Marley passes out drinks and snacks — potato chips or granola bars, Coke, Diet Coke, Sprite or Bud Light.

She turns on the in-drive movie. It’s Lincoln! My lame joke about it being a sequel to Abraham Lincoln: Vampire Killer gets a laugh.

Ninety minutes later, we take a stop in a Barstow Station. In Barstow Station, they have lots of food and tourist gimcracks from both Las Vegas and Disneyland.

One piece of advice: Finding healthy food at Barstow Station is a little tough. Go with the McDonald’s side salad.

Five-thirty, back to the bus, on to Anaheim. We go from I-15 to 1-5 and to Orange County — to be honest, despite Marley’s best efforts to keep us apprised of the scenery sliding by outside the windows, I’m sleeping on a big part of this trip. It’s a long, dry, dusty drive even when I’m sober and driving.

For the uninitiated, it’s desert, desert, desert until you cross the El Cajon pass near San Bernardino, at which point everything turns green. And then you suddenly enter the megalopolis and there’s nothing but schlock to see for miles and miles.

Finally we pull into Anaheim and a hotel near Universal Studios theme park. From here, I get into a Lux Bus shuttle that takes us north to Los Angeles, through downtown — where it disgorges fellow passengers at several stops. On to Hollywood, a place I once called my home!

A very pretty young video editor named Ella, who was born in Poland, and I get off the shuttle at the venerable Hollywood Roosevelt Hotel, right on Hollywood Boulevard and across from Grauman’s Chinese theater. (Fleetwood Mac just finished playing at the Hollywood Bowl so traffic was a nightmare, but we don’t have much to suffer through.)

Ella likes the Lux Bus but does not like the new company policy of assigned seats. You don’t know who you will be sitting next to, and it would be best to be able to move around if you want to, she says.

I get picked up by my two good friends in L.A., performer Crimbo the Clown and his wife, DeeDee. Crimbo’s alternate personality is Michael Perrick, who is slightly less demented and wears slightly less makeup. (He appeared as Satan in a skit involving the IRS scandal on Leno’s Tonight Show last week.) Michael, DeeDee and I spend an exciting Hollywood evening comparing blood sugar levels and diabetes horror stories. From their Silverlake apartment, they have a really pretty view of the full moon rising over downtown.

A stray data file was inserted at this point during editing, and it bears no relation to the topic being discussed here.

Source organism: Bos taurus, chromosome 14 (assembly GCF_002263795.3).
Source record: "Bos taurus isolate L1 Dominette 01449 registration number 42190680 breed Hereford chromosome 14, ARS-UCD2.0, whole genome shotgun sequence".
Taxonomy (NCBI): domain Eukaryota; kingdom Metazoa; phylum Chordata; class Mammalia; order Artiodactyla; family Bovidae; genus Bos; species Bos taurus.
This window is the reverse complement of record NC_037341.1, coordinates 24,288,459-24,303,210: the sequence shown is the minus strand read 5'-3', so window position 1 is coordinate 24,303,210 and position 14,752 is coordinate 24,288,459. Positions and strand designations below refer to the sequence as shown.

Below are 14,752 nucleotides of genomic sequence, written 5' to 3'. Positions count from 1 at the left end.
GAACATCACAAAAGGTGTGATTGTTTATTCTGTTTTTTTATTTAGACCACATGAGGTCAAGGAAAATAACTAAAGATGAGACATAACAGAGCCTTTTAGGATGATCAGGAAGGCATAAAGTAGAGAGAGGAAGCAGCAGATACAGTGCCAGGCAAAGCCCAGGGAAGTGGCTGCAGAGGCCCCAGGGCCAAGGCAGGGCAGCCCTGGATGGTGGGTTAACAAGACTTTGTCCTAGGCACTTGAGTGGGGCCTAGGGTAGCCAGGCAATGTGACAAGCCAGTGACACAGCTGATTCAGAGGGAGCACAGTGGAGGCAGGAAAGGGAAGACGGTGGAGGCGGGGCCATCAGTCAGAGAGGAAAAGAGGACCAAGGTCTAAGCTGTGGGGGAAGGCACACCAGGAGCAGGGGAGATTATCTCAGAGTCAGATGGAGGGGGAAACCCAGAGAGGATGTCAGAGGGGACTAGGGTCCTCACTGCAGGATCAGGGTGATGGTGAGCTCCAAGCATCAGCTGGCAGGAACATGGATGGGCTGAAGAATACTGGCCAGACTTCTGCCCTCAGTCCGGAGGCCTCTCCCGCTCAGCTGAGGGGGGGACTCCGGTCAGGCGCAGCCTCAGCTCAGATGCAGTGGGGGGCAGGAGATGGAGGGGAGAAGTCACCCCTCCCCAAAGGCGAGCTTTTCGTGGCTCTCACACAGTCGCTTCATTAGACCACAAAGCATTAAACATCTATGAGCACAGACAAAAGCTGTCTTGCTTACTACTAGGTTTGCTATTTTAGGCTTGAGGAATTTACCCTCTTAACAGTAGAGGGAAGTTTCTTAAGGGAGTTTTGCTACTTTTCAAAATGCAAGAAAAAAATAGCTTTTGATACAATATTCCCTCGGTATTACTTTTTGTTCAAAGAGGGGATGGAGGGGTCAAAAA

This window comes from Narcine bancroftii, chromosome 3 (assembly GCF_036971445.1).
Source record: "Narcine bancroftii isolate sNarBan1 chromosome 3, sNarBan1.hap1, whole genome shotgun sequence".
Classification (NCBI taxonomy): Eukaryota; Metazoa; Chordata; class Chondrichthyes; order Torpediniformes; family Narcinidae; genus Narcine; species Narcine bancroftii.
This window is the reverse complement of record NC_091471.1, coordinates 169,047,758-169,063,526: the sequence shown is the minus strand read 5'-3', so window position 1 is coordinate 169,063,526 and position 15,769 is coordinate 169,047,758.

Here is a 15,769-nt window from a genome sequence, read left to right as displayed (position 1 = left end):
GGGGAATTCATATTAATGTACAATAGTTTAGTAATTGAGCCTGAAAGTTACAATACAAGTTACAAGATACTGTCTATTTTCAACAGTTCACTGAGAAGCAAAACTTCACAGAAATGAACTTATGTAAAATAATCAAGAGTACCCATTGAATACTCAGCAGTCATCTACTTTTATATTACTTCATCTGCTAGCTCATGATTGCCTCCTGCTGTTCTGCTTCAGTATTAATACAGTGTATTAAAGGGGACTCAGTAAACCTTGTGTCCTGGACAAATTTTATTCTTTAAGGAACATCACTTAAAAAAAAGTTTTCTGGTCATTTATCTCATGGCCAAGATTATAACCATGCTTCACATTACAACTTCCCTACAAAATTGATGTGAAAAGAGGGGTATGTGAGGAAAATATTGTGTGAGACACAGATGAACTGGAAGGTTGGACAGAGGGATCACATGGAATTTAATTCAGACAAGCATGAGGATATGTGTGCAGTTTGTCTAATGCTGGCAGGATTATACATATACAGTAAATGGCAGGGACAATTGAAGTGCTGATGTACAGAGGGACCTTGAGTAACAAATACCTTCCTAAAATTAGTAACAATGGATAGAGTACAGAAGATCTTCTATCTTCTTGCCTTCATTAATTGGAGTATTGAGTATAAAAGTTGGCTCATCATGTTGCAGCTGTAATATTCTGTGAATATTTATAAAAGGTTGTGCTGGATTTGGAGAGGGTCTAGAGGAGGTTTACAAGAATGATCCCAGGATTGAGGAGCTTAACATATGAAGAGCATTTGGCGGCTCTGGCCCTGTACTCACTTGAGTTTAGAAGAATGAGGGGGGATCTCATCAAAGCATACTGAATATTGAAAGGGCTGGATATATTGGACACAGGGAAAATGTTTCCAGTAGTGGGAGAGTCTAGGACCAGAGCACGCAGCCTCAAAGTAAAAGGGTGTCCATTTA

Now comes the really, really horrible part of this round trip: Getting up at 6 a.m. to make the 7 a.m. shuttle back. DeeDee gives me a ride back to the Hollywood Roosevelt. There are still a few drunken youngsters staggering around, a few apparent hookers looking for a last trick, but mostly the streets are as empty as they ever are in Hollywood.

Again, we spend precious minutes waiting for late passengers. So that sucks.

But finally we get back to the Lux Bus in Anaheim. Our hostess for the return trip is a very hard-working Russian woman named Natasha. I’m not sure if she’s playing it up, but her accent is as thick as cold borscht.

Every seat in the Lux Bus is full for the return trip. Onboard we have a few locals, but mostly people and families from all over the world. Many of my fellow passengers appear to be fairly well-heeled. They could afford planes or car rentals.

But they like the convenience of someone else driving, and, according to them, the rest of the world is OK with buses. A train would be even better, a Australian woman tells me. I hear French, Hebrew, Arabic, Korean and, again, Australians on the return trip.

The movie is Guilt Trip, the Barbra Streisand comedy.

Again, Barstow Station. Sooo conveniently located halfway from anything! I say hello to my seatmate on the return leg, a very nice young woman named Susan, visiting her mother in North Las Vegas.

Natasha gives me a couple of Bud Lights, so woo-hoo!

We drive past Jean and the prison there, which Natasha jokingly suggests must be a plastic surgery center since it is called a “correctional facility” for women. It’s actually called a conservation camp, but I give her points for trying.

Around Sloan, Natasha begins a mostly nonstop patter describing the resorts, the buffets, etc. Most of my fellow passengers depart at Harrah’s, our first stop in Vegas. Susan and I travel onto the California Hotel, where we say goodbye.

All in all? It is easy and cheap and above everything else comfortable, much more comfortable than a coach seat on a plane. The Lux Bus is big and modern and the staff is very pleasant. One point to consider is that there is a $4 cash “fuel surcharge” both going and coming, plus the staff takes tips at the conclusion of the trip.

With the time spent getting to McCarran, going through security, waiting to take off, landing and if necessary, grabbing luggage and ground transportation, the six-hour total driving time isn’t that much worse than flying into LAX. By far the worst part of the trip is getting back on the Lux Bus at the ungodly hour of 7 a.m. But if you can tolerate a bit of sleep deprivation, it’s a workable transportation option.